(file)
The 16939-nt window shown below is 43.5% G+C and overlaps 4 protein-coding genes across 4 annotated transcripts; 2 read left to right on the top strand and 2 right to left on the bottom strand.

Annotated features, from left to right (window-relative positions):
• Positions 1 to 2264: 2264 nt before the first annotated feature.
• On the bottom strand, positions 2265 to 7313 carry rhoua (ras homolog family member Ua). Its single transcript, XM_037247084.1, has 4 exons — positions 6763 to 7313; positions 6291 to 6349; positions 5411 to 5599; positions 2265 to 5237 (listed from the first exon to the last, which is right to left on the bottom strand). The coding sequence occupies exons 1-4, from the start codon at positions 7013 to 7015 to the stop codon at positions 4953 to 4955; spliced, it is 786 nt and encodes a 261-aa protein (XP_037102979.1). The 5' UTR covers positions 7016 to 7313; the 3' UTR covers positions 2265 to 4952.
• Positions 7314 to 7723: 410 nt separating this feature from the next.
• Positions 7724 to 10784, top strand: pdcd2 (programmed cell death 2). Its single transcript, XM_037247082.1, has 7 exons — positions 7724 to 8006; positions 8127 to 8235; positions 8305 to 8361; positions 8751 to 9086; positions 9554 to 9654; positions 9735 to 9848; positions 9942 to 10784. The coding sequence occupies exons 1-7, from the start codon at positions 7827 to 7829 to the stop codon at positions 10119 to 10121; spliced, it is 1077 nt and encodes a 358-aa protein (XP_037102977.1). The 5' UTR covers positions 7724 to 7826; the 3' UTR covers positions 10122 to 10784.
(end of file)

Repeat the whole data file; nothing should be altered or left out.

The 16939-nt window shown below is 43.5% G+C and overlaps 4 protein-coding genes across 4 annotated transcripts; 2 read left to right on the top strand and 2 right to left on the bottom strand.

Annotated features, from left to right (window-relative positions):
• Positions 1 to 2264: 2264 nt before the first annotated feature.
• On the bottom strand, positions 2265 to 7313 carry rhoua (ras homolog family member Ua). Its single transcript, XM_037247084.1, has 4 exons — positions 6763 to 7313; positions 6291 to 6349; positions 5411 to 5599; positions 2265 to 5237 (listed from the first exon to the last, which is right to left on the bottom strand). The coding sequence occupies exons 1-4, from the start codon at positions 7013 to 7015 to the stop codon at positions 4953 to 4955; spliced, it is 786 nt and encodes a 261-aa protein (XP_037102979.1). The 5' UTR covers positions 7016 to 7313; the 3' UTR covers positions 2265 to 4952.
• Positions 7314 to 7723: 410 nt separating this feature from the next.
• Positions 7724 to 10784, top strand: pdcd2 (programmed cell death 2). Its single transcript, XM_037247082.1, has 7 exons — positions 7724 to 8006; positions 8127 to 8235; positions 8305 to 8361; positions 8751 to 9086; positions 9554 to 9654; positions 9735 to 9848; positions 9942 to 10784. The coding sequence occupies exons 1-7, from the start codon at positions 7827 to 7829 to the stop codon at positions 10119 to 10121; spliced, it is 1077 nt and encodes a 358-aa protein (XP_037102977.1). The 5' UTR covers positions 7724 to 7826; the 3' UTR covers positions 10122 to 10784.